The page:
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How the Producer Economy Is Changing Influencer Marketing

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How the Producer Economy Is Changing Influencer Marketing


Influencer marketing is evolving into what’s being called “the producer economy” consisting of content creators who seek to build their own media brands that are independent of social media platforms. This push for greater control over distribution also affects brands as they build their own media networks to engage consumers.

“The digital landscape is so messy and it’s so hard to break through the noise,” said Jennifer Smith, CMO of online video platform Brightcove. “The challenge for marketing is to think about two things: how to create content for that space, and then how do you distribute that content back to the right people?”

By taking full ownership of what they create, producers and brands can work on distributing long-form content resembling TV channels and shows. They can deliver higher-quality content that builds on subject matter expertise over time and prolong the exposure to their own media brands, according to Brightcove. But while the approach offers flexibility and greater creator control, it isn’t without challenges. By ditching mainstream sites popular among consumers, creators and brands are gambling with the Wild West of independent platforms and may risk audiences passing them up for content already available on their preferred social apps.

Greater ownership

This next stage in the transformation of influencer marketing follows significant growth of content creators over the past few years. Brands’ global spending on influencers was estimated to more than double from $6.5 billion in 2019 to $13.8 billion last year, according to data compiled by Statista. Amid this industry boom, content creators often face difficulties in determining their value in negotiating brand partnerships, especially as social media platforms can collect as much as 45% of creators’ ad revenue, according to data provided by Brightcove. Creators and brands with their own channels on social platforms or video-sharing sites are at the mercy of recommendation algorithms that don’t ensure organic reach. Their content can get lost amid the vast amounts of clutter, diminishing the return on investment.

“You can spend a lot of time creating all this very expensive, great content,” Smith said. “You put it up on YouTube and your competitors are advertising against it, and it’s the same with all these social media channels.”

Faced with the clutter of videos across various websites, Smith said Brightcove customers are looking for greater ownership over content so they can wield greater control over video production and channel management.

“They’re saying, ‘how do I create a channel that keeps my audiences engaged, [but] not a website because they’re hard to navigate?'”

Developing creator partnerships

As the creator economy is poised to evolve into a producer economy consisting of influencers and brands owning and managing their own media channels, their relationships are also likely to change. Marketers that are negotiating partnerships must not only consider their needs, but also the needs of the content creator, influencer or other potential brand partners, according to Brightcove.

“Marketers are thinking about this whether they’re selling financial services or a piece of technology or a children’s game,” Smith said. “They’re saying, ‘how do we actually create content in a compelling way, and how do we put that count out in channels that we own?'”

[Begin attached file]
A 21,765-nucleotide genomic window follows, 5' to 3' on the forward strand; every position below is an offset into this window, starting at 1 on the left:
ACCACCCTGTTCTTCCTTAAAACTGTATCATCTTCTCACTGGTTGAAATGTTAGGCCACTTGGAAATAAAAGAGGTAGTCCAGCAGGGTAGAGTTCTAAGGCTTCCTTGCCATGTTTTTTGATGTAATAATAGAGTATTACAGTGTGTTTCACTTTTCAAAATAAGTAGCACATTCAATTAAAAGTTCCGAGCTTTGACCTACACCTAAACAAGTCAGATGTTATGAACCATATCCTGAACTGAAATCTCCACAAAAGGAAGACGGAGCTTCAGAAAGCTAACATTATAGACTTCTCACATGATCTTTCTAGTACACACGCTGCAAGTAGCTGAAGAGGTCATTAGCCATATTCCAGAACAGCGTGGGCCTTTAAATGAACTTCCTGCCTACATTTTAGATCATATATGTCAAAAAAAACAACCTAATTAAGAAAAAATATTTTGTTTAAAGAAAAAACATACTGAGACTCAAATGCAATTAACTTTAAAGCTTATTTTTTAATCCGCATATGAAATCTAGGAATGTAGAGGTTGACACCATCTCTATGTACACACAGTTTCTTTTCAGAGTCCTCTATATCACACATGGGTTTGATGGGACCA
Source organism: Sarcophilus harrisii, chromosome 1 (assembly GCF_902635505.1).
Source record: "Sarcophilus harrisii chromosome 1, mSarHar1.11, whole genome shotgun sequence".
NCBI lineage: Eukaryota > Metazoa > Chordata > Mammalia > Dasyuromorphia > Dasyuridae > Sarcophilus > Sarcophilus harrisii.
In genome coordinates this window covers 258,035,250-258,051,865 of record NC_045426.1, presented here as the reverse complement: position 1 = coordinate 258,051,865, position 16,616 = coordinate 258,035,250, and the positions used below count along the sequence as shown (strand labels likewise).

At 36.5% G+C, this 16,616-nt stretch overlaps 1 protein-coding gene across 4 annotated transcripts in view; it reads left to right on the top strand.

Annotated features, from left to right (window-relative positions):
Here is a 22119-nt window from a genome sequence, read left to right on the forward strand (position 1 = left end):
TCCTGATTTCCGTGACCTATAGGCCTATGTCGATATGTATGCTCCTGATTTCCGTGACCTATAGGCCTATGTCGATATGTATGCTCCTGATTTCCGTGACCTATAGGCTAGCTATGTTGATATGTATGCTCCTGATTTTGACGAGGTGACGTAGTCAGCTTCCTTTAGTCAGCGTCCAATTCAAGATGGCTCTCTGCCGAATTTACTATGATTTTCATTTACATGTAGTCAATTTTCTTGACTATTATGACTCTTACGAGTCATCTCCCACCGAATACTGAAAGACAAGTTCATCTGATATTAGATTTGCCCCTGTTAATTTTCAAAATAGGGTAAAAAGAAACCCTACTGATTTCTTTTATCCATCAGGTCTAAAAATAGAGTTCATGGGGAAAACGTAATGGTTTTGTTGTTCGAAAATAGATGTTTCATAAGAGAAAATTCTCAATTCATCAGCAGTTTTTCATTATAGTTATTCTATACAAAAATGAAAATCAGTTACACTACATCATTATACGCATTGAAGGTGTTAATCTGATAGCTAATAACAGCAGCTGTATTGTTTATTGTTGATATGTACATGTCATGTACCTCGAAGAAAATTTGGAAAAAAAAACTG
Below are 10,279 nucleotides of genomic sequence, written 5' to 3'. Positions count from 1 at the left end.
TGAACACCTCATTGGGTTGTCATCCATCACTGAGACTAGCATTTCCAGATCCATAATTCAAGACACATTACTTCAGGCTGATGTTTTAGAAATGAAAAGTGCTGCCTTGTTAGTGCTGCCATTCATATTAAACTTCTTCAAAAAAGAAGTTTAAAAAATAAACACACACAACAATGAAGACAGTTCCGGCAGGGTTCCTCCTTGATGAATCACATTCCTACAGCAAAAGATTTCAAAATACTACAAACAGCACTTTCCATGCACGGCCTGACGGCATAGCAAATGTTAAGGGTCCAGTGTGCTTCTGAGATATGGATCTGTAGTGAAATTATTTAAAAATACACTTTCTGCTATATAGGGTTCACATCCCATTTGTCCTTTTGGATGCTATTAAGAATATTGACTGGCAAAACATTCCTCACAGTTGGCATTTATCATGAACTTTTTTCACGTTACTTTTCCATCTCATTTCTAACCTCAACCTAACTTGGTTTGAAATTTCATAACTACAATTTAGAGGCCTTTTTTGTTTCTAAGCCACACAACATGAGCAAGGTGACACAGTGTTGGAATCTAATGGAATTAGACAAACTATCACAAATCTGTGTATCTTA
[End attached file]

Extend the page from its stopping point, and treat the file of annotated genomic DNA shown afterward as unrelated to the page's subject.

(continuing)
There’s more opportunity for flexibility among brands that build in-house content production teams, including how they negotiate influencer relationships. Whether they collaborate for a single campaign or for a longer-term marketing partnership, brands and influencers will need metrics to evaluate outcomes and inform future efforts.

“Between the one-off engagement and more of a longer-term contract, the challenge comes in understanding the return that it’s getting you,” Smith said. “Marketers are still behind when it comes to the analytics of understanding what it’s delivering for us.”

Authenticity and brand safety

The proliferation of user-generated content (UGC) on video-sharing and social media apps has led to greater public acceptance of online personalities who come across as more authentic and relatable. UGC makes up 39% of the weekly media hours for U.S. consumers, compared with 61% for traditional content, according to a Consumer Technology Association survey. Among teenagers, the time spent with UGC is close to overtaking traditional TV, the study found. However, that swelling popularity comes with brand safety concerns for advertisers whose marketing messages appear next to it or embedded within it.

“The producer economy is creating new opportunities for marketers as they step up and become producers themselves,” Smith said. “Now that they are unleashed from the constraints of other publishers and even social sites, it gives marketers more control over their content.”

Those controls include video with a clearer message and brand tie-in, along with data and analytics that offer a more transparent view of audiences. With videos posted on social media or other platforms, the information is aggregated and more anonymized, limiting the insights marketers can glean.

While brands can alleviate some issues through controlling their own media channel — whether it’s a connected TV (CTV) app or other method of distributing video — they no longer have the ability to outsource production, content management or influencer recruiting, forcing them to become jacks-of-all-trades. Building that in-house expertise on a range of tasks can take significant time, money and experimentation.

It’s a delicate balance between producing content that conveys a desired message and doing so in a way that gels with the less-polished style of content that’s currently in vogue. Brands and creators that experiment in this space early on and navigate hiccups may help to steer the influencer marketing industry at large.